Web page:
Improving his weaknesses
In 2020, Jackson and Baltimore regressed in almost every measurable way. But the third-year quarterback still finished the season with a passer rating of 99.3 -- slightly above league average -- and again eclipsed the 1,000-yard mark on the ground at better than six yards per rushing attempt.
The downturn in offensive production wasn't really on him. There wasn't a clear dip in his play as a passer, regardless of which angle you observed it. The regression was more about the situation around him, defenses having a better grasp on how to limit Roman's offense, and because the insanely high 9.0% touchdown rate from 2019 was simply unsustainable and more about exquisite scheming than remarkable individual play from Jackson.
His pressure rate sky-rocketed from 30.1% of the time in 2019 to 37.0% in 2020, and while Jackson fared similarly against that pressure in his third season -- a good sign -- it did have a minor negative impact on him, and the damage it caused is worth monitoring in 2021.
When he won MVP, Jackson was credited with the creation of his own pressure on just nine of 466 drop backs, an amazingly low figure for a quarterback with his athleticism and scrambling gifts. That's a rate of 1.9%. Last year, that number doubled to 18 Jackson-generated pressures on 457 drop backs (3.9%).
Now, of course, that disparity is mostly insignificant because it accounts for less than 5% of times when Jackson dropped back to throw the football, but it indicated the increased pressure had an impact on his brain much more often, and probably even on the throws in which he didn't run into pressure that previously wasn't there. It's what I call "young QB shellshock," and it can be severely harmful in the development process.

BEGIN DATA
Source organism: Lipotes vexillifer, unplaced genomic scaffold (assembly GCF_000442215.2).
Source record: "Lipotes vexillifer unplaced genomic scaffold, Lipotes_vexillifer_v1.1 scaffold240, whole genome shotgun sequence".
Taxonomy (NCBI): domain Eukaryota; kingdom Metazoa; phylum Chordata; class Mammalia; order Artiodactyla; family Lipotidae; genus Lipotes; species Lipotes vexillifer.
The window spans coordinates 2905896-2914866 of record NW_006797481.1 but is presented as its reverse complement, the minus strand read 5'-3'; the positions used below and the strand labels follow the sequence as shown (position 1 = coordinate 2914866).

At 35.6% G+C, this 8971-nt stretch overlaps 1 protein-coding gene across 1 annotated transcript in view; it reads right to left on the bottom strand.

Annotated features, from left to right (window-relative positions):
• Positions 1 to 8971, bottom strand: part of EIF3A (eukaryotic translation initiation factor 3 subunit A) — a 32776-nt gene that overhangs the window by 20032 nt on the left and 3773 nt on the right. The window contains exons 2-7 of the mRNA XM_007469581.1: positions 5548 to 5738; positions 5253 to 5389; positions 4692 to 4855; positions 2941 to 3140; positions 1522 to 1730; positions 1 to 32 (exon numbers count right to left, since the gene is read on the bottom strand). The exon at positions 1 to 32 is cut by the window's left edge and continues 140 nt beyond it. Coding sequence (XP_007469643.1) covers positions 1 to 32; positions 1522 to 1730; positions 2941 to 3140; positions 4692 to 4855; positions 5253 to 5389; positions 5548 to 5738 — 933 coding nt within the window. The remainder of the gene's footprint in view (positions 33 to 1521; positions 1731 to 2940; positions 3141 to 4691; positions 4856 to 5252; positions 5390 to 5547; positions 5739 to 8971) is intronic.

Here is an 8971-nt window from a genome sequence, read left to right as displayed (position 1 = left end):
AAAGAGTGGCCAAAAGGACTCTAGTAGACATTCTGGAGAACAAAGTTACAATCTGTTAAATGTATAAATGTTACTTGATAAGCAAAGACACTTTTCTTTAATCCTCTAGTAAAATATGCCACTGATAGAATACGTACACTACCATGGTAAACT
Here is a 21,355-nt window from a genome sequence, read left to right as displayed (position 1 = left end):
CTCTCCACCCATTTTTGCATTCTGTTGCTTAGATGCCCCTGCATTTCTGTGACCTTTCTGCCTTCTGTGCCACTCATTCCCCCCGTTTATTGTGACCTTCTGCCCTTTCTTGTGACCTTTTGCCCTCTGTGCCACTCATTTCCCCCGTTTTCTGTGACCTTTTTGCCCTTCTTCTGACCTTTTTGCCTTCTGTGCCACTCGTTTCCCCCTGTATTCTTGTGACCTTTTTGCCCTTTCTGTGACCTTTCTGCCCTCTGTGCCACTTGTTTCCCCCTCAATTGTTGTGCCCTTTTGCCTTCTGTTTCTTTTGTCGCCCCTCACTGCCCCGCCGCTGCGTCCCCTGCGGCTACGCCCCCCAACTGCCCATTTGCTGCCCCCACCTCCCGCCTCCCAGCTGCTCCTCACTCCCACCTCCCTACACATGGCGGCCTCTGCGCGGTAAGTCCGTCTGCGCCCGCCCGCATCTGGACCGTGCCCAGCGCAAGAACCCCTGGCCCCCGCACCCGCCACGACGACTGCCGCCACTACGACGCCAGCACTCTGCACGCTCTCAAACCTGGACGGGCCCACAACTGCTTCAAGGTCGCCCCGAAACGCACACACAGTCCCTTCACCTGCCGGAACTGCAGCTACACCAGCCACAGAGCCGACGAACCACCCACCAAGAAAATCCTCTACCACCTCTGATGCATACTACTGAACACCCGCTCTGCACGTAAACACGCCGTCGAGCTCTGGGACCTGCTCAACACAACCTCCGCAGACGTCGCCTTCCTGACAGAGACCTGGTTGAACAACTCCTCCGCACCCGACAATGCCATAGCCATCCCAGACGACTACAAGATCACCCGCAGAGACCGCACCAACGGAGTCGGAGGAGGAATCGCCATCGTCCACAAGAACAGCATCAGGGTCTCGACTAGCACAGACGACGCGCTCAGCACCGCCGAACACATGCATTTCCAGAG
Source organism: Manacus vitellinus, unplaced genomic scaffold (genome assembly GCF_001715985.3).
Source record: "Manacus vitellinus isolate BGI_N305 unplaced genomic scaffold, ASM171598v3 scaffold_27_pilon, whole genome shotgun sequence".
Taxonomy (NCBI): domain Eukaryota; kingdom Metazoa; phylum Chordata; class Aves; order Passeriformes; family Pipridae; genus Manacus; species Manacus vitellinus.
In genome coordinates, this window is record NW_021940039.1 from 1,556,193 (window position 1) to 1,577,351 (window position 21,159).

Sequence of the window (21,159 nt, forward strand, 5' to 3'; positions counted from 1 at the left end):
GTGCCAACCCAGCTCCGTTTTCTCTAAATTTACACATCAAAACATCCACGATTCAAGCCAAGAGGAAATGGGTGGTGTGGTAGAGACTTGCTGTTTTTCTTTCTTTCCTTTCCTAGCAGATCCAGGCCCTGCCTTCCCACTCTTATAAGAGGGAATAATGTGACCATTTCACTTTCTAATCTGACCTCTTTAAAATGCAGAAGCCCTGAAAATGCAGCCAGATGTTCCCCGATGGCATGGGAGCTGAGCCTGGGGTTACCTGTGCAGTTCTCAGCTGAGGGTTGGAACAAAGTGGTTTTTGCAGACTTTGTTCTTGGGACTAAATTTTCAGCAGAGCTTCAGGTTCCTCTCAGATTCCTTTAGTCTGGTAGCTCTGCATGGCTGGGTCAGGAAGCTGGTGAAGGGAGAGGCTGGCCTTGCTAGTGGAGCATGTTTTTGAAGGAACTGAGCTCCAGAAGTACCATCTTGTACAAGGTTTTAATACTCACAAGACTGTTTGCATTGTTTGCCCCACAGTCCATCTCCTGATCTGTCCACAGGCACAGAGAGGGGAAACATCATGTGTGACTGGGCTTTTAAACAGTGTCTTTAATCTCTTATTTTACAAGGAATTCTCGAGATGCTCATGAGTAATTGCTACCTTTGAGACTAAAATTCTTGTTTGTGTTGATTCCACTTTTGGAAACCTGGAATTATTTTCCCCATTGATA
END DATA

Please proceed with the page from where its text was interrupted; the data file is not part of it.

Essentially, Jackson needs to get more comfortable surveying from inside the pocket for a second or two longer, so he's not hurting his offensive line or missing big-play opportunities through the air because he prematurely looks to run.
Strengthening his strengths
I firmly believe Jackson needs to continue to run the football. He's too young and too dynamic to conform to the vintage pocket-passing prototype. He can be a good passer in the NFL. Will he ever be an elite thrower? Probably not. But solid pocket play coupled with his threatening running talent can elevate him to, yeah, MVP-caliber type play.
He's averaged 167.5 rushing attempts in his first two full seasons at quarterback, and to account for more passing attempts the Ravens offense needs, somewhere in the 125 to 150 carry range seems right for someone of Jackson's athletic caliber.
And, it's time to take the reins off Jackson as a passer. Stop limiting the offense because of an immense belief in how good the run game is and a lack of confidence in him as a thrower and the receivers on the roster.
I'm not a huge extrapolation fan, but had Jackson thrown the football 500 times in 2020 -- 15 quarterback had more attempts -- assuming his rates would've stayed the same, he would've finished with 3,650 yards, 34 passing touchdowns and 12 interceptions. That's a much more respectable line for a full-time starter in today's NFL.
Jackson will bounce back in 2021. Not to MVP form. But there'll be more MVP-like instances this season than a season ago, and most of that will be due to a strengthened receiver group.
I'm slightly concerned about the state of the Ravens offensive line, yet the return of monster left tackle Ronnie Stanley will boost the overall play of the unit. If Villanueva can come close to the ultra-steady production Brown demonstrated in 2019, Jackson could exceed my expectations.
Jackson's running will be ... Jackson's running. Electric. And for his sake, let's hope Roman was humbled by what transpired in 2020 and doesn't shy away from leaning more on the pass this season.
By the end of the year, I expect Jackson to be widely viewed as a top-eight to top-10 quarterback.